For the software support, that’s a marketing/support question…
        I wish we could hack Atmel Studio to work with other vendor’s ARM chips. :(

        • six677 says:

          Visual Studio wont do? It supports C projects with custom makefiles which could invoke one of the various arm toolchains if you wish.

        • tekkieneet says:

          I am using Atmel Studio for a new revision of my old design, but the hardware wasn’t as fast as my old non-AVR rev. so that I have to go back. Been spoiled by AS6 that Programmer’s Editor I used to be using before seems lacking now. So I added the custom makefile as a different “solution” to my AS project. It actually work very nicely. The lack of debugger/simulation isn’t an issue as I didn’t have that previously.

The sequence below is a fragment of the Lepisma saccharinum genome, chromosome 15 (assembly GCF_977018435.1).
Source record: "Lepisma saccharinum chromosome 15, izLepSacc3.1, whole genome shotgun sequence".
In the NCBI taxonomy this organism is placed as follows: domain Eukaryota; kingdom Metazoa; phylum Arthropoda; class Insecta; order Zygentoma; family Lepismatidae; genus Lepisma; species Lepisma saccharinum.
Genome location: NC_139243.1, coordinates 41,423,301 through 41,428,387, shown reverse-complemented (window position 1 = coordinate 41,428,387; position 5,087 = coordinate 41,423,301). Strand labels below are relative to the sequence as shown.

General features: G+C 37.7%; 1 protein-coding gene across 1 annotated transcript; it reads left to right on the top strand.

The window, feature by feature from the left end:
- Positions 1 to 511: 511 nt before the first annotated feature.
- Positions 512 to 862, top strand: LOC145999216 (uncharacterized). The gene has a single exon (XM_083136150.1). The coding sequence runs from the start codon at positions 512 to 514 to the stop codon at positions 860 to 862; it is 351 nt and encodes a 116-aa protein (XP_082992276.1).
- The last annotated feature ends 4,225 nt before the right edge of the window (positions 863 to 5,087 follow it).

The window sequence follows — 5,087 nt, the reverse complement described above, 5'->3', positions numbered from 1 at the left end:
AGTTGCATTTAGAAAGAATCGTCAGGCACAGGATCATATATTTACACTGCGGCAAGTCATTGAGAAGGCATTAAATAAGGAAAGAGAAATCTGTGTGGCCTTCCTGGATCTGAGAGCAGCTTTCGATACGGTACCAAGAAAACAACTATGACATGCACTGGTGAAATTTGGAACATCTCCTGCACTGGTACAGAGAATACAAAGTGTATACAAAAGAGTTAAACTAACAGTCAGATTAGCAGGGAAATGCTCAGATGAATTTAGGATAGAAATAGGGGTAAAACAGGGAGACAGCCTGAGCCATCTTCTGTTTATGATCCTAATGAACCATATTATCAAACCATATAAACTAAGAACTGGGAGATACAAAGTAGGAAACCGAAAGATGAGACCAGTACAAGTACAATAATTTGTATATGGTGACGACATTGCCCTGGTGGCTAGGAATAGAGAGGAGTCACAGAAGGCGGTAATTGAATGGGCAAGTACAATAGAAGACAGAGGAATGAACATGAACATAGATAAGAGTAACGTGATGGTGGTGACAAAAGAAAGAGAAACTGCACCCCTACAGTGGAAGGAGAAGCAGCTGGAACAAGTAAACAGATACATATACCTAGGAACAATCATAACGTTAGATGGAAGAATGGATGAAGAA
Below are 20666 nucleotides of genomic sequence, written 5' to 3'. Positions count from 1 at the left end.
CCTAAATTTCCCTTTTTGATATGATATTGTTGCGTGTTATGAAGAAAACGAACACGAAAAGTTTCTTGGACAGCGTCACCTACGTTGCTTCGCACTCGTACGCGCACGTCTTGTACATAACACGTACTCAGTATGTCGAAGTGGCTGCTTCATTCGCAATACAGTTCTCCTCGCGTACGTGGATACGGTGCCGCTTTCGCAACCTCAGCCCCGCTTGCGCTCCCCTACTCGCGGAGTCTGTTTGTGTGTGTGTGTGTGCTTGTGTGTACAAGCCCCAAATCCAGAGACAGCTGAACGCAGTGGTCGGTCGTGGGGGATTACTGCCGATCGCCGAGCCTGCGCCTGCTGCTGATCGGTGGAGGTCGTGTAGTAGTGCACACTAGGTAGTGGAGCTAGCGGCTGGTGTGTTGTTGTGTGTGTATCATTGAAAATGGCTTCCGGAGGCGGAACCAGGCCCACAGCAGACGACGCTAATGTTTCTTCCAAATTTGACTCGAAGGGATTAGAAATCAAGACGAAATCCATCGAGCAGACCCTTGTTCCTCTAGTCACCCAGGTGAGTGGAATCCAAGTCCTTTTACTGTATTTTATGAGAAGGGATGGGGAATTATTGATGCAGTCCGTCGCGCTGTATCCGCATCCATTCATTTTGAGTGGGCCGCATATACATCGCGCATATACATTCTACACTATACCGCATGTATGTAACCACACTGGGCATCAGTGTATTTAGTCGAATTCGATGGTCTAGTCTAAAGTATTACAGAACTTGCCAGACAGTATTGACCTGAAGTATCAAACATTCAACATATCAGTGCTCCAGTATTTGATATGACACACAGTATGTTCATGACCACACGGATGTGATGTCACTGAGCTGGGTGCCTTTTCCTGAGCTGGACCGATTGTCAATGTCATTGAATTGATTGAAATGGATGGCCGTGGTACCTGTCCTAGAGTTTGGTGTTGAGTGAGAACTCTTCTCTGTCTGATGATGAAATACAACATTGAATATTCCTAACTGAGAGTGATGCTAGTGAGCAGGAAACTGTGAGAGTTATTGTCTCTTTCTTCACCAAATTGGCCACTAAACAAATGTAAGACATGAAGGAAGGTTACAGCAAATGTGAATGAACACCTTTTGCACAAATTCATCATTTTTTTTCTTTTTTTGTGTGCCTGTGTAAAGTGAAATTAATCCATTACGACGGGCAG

What I am hoping is that all the hard work that Atmel put into making Visual Studio to work could be extended to other ARM chips to have the debugger working too. Legal issues aside, someone would need to hack in those XML files and back end etc.

    • Petr says:

      For 5V compatible ARM chip, you can check Freescale Kinetis MKE02 chips and associated FRDM-KE02Z board (

  12. Chris C. says:

    As expected from ST, a great board for the price. Shame about the Arduino-compatible form factor though. I have neither an allegiance to Arduino nor an aversion to jumper wires, so the form factor only means to me that the board is about twice as large as necessary.

  13. miceuz says:

    Can anyone tell me how this is different from discovery boards? I’m drooling over STM32 for a couple of weeks already and this nucleo business just throws me out – should I get a giscovery board or one of nucleos?